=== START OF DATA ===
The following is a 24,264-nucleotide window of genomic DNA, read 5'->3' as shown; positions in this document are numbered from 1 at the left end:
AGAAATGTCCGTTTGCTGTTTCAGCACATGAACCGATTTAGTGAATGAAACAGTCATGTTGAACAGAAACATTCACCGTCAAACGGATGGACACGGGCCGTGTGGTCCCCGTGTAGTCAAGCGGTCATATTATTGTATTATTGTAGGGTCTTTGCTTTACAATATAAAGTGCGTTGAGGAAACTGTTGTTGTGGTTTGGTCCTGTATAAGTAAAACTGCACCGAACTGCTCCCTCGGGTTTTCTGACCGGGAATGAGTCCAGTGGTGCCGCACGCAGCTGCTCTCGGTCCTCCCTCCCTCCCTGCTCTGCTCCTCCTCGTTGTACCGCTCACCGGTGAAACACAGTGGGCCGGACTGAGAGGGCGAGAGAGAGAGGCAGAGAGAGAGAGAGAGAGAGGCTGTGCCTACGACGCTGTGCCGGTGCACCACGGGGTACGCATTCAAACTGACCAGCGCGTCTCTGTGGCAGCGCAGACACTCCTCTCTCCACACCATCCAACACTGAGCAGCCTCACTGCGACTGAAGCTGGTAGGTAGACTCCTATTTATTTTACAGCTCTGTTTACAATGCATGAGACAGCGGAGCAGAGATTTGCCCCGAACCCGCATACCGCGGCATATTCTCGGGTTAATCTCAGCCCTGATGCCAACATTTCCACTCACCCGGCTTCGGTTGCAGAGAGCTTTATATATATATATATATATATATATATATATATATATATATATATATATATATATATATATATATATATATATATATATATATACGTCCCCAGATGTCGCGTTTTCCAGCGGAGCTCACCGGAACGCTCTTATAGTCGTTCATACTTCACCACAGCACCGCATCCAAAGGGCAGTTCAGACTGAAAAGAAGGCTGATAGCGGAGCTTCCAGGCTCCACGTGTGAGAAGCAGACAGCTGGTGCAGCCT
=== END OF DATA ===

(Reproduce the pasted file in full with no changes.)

The following is a 24,264-nucleotide window of genomic DNA, read 5'->3' as shown; positions in this document are numbered from 1 at the left end:
AGAAATGTCCGTTTGCTGTTTCAGCACATGAACCGATTTAGTGAATGAAACAGTCATGTTGAACAGAAACATTCACCGTCAAACGGATGGACACGGGCCGTGTGGTCCCCGTGTAGTCAAGCGGTCATATTATTGTATTATTGTAGGGTCTTTGCTTTACAATATAAAGTGCGTTGAGGAAACTGTTGTTGTGGTTTGGTCCTGTATAAGTAAAACTGCACCGAACTGCTCCCTCGGGTTTTCTGACCGGGAATGAGTCCAGTGGTGCCGCACGCAGCTGCTCTCGGTCCTCCCTCCCTCCCTGCTCTGCTCCTCCTCGTTGTACCGCTCACCGGTGAAACACAGTGGGCCGGACTGAGAGGGCGAGAGAGAGAGGCAGAGAGAGAGAGAGAGAGAGGCTGTGCCTACGACGCTGTGCCGGTGCACCACGGGGTACGCATTCAAACTGACCAGCGCGTCTCTGTGGCAGCGCAGACACTCCTCTCTCCACACCATCCAACACTGAGCAGCCTCACTGCGACTGAAGCTGGTAGGTAGACTCCTATTTATTTTACAGCTCTGTTTACAATGCATGAGACAGCGGAGCAGAGATTTGCCCCGAACCCGCATACCGCGGCATATTCTCGGGTTAATCTCAGCCCTGATGCCAACATTTCCACTCACCCGGCTTCGGTTGCAGAGAGCTTTATATATATATATATATATATATATATATATATATATATATATATATATATATATATATATATATATATATATATATATATATACGTCCCCAGATGTCGCGTTTTCCAGCGGAGCTCACCGGAACGCTCTTATAGTCGTTCATACTTCACCACAGCACCGCATCCAAAGGGCAGTTCAGACTGAAAAGAAGGCTGATAGCGGAGCTTCCAGGCTCCACGTGTGAGAAGCAGACAGCTGGTGCAGCCT